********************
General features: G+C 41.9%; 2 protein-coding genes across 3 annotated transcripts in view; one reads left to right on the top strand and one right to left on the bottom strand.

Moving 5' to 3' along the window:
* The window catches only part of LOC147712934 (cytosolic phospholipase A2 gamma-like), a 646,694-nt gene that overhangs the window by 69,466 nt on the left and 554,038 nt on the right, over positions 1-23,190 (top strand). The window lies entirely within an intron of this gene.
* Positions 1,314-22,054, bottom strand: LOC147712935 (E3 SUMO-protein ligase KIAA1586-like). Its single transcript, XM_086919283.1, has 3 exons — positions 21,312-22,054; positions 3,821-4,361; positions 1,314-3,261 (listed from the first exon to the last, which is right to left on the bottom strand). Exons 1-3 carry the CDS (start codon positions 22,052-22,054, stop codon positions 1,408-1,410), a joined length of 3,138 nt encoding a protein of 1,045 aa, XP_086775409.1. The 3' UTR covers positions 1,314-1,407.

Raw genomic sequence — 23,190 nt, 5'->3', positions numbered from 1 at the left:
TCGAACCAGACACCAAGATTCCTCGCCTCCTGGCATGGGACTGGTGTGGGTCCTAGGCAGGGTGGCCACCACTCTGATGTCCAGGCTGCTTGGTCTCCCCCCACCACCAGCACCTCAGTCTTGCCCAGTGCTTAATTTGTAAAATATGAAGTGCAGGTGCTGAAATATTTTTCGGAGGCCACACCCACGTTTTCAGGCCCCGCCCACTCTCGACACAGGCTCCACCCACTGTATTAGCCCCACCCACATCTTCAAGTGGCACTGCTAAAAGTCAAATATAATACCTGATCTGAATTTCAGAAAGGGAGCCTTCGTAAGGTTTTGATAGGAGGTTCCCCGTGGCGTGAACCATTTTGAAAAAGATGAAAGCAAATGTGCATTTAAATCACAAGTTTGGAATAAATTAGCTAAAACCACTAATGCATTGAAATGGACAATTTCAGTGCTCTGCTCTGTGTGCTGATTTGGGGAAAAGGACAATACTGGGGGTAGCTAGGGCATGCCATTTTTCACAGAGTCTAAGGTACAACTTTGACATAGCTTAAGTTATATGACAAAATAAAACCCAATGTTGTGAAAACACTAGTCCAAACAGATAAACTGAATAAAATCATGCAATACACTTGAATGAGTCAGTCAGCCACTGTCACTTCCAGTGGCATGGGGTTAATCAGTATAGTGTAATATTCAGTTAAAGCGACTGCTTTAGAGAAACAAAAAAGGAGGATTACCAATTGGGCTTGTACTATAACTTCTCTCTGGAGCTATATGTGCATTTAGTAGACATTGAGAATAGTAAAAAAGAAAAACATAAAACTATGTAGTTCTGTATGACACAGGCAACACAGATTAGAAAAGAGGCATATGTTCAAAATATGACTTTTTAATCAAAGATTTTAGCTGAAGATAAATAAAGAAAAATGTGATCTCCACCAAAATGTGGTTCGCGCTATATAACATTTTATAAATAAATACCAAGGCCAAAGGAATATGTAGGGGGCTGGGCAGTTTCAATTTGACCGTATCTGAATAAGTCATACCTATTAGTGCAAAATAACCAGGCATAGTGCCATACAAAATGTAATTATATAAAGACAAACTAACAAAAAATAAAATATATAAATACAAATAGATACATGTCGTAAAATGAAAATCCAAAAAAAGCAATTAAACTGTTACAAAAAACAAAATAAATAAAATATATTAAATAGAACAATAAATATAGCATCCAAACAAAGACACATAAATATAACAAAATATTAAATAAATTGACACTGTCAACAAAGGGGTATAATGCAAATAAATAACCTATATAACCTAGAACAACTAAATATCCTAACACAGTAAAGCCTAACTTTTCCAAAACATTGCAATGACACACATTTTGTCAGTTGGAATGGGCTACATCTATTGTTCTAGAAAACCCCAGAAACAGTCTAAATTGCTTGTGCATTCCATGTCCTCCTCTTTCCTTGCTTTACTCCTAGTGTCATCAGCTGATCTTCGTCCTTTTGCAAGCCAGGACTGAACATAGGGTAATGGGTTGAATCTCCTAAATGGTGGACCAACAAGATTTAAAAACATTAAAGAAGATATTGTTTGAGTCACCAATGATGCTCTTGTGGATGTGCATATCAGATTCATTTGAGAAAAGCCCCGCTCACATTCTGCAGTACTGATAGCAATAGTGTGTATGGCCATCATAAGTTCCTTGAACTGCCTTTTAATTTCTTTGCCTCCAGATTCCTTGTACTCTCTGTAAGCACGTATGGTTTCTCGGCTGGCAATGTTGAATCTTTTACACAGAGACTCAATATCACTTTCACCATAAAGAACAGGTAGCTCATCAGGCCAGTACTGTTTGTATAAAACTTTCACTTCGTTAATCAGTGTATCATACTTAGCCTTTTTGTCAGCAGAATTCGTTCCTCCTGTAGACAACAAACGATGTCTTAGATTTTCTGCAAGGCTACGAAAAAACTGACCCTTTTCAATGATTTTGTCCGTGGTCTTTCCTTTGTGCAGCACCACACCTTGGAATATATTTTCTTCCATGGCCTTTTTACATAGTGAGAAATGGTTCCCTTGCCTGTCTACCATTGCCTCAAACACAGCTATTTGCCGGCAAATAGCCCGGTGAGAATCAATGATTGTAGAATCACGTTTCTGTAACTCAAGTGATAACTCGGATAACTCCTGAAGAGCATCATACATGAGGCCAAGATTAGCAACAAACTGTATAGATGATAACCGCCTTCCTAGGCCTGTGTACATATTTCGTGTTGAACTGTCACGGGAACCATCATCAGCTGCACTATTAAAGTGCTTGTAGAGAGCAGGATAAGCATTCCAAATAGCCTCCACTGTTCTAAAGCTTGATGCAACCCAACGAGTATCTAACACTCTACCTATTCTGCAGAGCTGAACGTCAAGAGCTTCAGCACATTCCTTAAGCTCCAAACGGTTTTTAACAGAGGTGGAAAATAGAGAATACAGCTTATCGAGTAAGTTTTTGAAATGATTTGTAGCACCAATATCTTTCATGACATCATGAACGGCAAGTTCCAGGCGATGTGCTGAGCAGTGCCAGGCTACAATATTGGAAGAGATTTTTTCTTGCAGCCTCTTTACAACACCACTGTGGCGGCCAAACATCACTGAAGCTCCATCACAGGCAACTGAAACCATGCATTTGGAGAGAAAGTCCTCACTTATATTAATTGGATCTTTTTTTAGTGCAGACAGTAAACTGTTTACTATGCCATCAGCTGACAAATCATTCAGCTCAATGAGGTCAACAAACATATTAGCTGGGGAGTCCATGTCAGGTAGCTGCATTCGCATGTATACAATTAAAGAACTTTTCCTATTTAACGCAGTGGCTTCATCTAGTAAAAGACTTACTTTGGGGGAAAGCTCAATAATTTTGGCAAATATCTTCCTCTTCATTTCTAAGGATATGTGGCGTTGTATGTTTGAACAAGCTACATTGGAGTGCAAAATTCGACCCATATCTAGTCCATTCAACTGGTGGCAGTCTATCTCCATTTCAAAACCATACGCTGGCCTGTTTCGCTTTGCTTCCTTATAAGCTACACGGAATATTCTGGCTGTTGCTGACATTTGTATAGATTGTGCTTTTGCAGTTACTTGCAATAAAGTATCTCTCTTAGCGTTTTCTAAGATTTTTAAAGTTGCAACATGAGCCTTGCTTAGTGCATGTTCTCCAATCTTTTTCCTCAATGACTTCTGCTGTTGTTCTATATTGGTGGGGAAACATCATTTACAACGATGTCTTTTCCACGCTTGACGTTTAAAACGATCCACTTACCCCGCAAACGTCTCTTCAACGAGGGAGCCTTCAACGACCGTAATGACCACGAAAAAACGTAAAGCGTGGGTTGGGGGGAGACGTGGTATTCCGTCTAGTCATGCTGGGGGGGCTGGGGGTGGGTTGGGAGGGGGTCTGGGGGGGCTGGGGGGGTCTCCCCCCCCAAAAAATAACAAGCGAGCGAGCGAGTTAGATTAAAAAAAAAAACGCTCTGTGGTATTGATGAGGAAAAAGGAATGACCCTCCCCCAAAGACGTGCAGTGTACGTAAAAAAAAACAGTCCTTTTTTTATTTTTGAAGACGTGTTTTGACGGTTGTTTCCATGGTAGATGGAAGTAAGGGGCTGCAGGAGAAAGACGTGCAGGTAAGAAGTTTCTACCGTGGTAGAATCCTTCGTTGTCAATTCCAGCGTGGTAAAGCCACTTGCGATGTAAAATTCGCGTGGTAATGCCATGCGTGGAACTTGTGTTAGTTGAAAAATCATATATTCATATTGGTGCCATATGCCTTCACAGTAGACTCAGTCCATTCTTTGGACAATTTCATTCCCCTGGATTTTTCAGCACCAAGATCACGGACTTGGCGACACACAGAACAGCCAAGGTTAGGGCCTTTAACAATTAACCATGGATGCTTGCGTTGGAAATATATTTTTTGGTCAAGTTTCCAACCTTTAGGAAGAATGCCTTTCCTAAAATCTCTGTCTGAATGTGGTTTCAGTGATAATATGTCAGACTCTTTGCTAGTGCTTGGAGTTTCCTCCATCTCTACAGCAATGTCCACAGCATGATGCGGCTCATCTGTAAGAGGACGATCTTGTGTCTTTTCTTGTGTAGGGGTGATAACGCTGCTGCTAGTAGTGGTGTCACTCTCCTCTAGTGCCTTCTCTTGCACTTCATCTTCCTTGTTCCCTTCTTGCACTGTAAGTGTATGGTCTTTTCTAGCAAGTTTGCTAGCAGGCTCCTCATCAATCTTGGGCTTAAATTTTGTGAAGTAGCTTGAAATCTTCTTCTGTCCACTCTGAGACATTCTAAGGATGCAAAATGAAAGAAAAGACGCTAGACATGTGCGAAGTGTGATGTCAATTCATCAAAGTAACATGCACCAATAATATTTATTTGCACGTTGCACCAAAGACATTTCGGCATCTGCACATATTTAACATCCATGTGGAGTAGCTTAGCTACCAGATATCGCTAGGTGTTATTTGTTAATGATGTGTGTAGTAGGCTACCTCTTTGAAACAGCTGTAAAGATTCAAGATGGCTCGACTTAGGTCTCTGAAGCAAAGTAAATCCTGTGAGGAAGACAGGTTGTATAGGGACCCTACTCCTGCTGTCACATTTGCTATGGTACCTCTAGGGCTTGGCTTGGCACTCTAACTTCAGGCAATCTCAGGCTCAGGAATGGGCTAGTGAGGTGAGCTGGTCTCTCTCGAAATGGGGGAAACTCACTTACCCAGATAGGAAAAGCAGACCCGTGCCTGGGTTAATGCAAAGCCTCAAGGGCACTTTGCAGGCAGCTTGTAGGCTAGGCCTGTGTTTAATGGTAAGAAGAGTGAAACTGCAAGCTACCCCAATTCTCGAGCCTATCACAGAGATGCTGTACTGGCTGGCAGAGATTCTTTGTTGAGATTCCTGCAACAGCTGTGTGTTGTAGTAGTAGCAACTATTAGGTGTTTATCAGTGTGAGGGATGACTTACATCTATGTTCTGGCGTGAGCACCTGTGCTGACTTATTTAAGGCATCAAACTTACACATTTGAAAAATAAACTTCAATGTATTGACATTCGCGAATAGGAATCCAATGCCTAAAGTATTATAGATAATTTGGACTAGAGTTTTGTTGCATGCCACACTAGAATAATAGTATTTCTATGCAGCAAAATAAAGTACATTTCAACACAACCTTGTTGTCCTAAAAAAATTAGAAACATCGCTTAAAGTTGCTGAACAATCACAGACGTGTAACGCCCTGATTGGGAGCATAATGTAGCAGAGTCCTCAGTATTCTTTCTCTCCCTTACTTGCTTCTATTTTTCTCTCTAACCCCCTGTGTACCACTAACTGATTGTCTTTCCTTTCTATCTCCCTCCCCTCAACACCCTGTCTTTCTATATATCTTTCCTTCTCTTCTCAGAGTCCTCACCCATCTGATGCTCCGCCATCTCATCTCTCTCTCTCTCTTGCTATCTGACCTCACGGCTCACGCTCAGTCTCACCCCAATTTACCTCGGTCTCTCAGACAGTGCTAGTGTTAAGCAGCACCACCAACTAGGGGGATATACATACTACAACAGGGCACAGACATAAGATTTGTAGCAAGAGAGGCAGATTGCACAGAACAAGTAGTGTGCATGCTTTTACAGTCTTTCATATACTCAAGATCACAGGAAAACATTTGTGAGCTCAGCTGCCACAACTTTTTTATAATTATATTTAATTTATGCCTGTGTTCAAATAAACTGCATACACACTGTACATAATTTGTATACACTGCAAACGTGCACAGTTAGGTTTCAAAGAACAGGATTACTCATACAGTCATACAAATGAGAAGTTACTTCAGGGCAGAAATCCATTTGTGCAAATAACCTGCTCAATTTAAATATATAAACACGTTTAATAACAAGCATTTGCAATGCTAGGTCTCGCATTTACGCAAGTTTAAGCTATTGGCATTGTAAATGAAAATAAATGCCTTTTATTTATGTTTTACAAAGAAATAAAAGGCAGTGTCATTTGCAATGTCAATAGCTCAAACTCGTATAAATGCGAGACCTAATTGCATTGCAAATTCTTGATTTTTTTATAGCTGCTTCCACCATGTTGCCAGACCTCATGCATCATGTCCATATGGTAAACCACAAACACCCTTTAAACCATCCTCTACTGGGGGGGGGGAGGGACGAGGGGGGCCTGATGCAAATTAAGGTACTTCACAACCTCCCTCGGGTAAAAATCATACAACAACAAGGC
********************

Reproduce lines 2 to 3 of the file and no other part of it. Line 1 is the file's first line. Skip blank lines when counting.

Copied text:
Moving 5' to 3' along the window:
* The window catches only part of LOC147712934 (cytosolic phospholipase A2 gamma-like), a 646,694-nt gene that overhangs the window by 69,466 nt on the left and 554,038 nt on the right, over positions 1-23,190 (top strand). The window lies entirely within an intron of this gene.